Statistics from Altmetric.com
A 31-year-old woman presented to her primary physician with right groin pain of 5 weeks duration. There was no definite precipitating injury; however, before developing the pain, she ran recreationally, approximately 10 km, three times per week.
Initially she experienced discomfort after exercise; however, after 2 weeks she began to develop pain after 6 or 7 km, which was relieved by rest.
The pain gradually became more severe, often occurring when she began to exercise and sometimes the symptoms recurred at night. Throughout this time, the pain was localised to the right groin, without radiation to her back or down her leg.
She had no significant past medical or surgical history and was not taking any medications. She admitted that she was careful about her diet to maintain her weight and had a regular menstrual cycle.
Her physical examination was unremarkable, with full range of movement only limited by patient discomfort.
A radiograph of her hip was performed (figure 1).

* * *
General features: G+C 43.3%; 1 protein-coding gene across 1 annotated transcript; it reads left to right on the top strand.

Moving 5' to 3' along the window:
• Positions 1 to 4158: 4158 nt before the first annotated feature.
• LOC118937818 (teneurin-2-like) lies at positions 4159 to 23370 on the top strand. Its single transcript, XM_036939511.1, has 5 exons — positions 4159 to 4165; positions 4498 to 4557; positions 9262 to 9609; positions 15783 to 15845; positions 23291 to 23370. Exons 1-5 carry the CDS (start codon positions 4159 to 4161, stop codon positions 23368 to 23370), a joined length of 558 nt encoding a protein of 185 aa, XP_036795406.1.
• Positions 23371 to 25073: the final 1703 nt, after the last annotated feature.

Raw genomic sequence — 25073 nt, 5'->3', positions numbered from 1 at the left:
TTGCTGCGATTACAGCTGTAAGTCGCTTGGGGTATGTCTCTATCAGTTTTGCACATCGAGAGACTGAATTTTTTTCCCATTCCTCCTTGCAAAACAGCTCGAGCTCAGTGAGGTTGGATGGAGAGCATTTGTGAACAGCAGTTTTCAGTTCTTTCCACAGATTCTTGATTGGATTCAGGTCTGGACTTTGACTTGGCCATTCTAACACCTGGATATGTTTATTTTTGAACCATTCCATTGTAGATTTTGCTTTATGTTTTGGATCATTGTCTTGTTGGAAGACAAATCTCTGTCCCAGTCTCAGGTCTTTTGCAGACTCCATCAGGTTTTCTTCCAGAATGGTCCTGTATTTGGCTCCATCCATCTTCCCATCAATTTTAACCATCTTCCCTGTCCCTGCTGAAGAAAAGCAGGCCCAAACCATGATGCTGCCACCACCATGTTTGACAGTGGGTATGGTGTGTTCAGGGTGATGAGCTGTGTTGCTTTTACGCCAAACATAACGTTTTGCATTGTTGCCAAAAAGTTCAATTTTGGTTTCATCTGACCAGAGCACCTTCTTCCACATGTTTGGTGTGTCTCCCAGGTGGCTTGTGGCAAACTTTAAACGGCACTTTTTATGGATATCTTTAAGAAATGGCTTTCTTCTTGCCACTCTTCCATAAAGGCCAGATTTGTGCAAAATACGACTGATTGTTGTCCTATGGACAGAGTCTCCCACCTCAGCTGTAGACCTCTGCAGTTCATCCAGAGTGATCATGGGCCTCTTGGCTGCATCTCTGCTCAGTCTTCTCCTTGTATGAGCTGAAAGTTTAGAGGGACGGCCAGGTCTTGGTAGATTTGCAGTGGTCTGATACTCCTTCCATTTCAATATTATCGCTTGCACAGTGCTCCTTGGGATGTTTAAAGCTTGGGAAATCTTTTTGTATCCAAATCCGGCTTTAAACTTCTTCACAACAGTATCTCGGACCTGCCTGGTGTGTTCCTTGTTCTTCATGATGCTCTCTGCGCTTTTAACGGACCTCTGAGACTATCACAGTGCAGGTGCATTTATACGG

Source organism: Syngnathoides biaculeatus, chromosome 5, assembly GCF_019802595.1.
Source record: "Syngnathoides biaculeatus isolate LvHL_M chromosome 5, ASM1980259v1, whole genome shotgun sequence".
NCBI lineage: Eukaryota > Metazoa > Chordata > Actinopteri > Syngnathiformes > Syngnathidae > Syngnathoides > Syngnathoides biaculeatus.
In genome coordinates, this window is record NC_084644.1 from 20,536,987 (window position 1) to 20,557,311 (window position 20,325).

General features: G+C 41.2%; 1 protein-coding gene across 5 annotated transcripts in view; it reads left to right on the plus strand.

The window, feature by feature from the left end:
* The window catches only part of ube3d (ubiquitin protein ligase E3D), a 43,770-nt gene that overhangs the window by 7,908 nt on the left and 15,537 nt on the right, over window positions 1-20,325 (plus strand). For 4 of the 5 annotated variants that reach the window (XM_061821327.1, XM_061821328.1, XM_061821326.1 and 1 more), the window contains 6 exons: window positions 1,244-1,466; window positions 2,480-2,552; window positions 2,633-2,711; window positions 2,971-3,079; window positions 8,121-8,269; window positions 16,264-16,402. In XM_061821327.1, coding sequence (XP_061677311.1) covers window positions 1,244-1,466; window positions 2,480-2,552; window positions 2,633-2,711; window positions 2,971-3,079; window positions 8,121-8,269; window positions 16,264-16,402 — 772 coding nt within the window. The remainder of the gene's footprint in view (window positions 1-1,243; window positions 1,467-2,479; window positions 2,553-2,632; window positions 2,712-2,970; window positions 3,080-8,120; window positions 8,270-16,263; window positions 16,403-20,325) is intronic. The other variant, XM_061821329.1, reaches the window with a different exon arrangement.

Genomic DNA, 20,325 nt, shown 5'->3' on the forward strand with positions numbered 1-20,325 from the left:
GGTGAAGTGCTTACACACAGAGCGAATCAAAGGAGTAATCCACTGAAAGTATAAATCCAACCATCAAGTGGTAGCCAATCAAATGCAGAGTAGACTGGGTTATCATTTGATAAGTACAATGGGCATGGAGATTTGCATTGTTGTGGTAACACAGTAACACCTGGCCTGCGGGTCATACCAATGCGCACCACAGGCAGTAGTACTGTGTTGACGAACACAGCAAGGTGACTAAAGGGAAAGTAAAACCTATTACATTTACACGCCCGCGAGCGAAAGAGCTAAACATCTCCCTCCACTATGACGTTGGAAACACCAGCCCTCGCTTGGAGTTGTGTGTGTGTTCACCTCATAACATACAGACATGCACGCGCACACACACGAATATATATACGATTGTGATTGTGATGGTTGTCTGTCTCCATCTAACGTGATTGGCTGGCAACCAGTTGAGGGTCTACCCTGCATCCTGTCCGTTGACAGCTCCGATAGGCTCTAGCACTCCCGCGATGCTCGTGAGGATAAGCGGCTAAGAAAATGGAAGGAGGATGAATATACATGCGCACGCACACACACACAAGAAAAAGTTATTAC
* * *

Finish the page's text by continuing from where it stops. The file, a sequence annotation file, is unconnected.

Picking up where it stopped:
She was referred for physiotherapy; however, the pain persisted and she returned to her primary physician 2 months after her initial presentation.
On this occasion, there was some weakness and discomfort on right hip adduction, otherwise her examination was unremarkable.
She was referred for a magnetic resonance imaging (MRI) examination of her pelvis (figure 2).
Following these investigations, the patient continued to exercise as before, limited by discomfort despite the advice of her physician. Six weeks later she re-presented to the physician with an exacerbation of the right groin pain.
On this occasion, she demonstrated an anthalgic gait and significantly limited hip flexion as well as abduction and adduction of the right hip.
What is the diagnosis?
Femoral neck stress fracture (FNSF), with subsequent progression to a complete fracture of the right femoral neck. …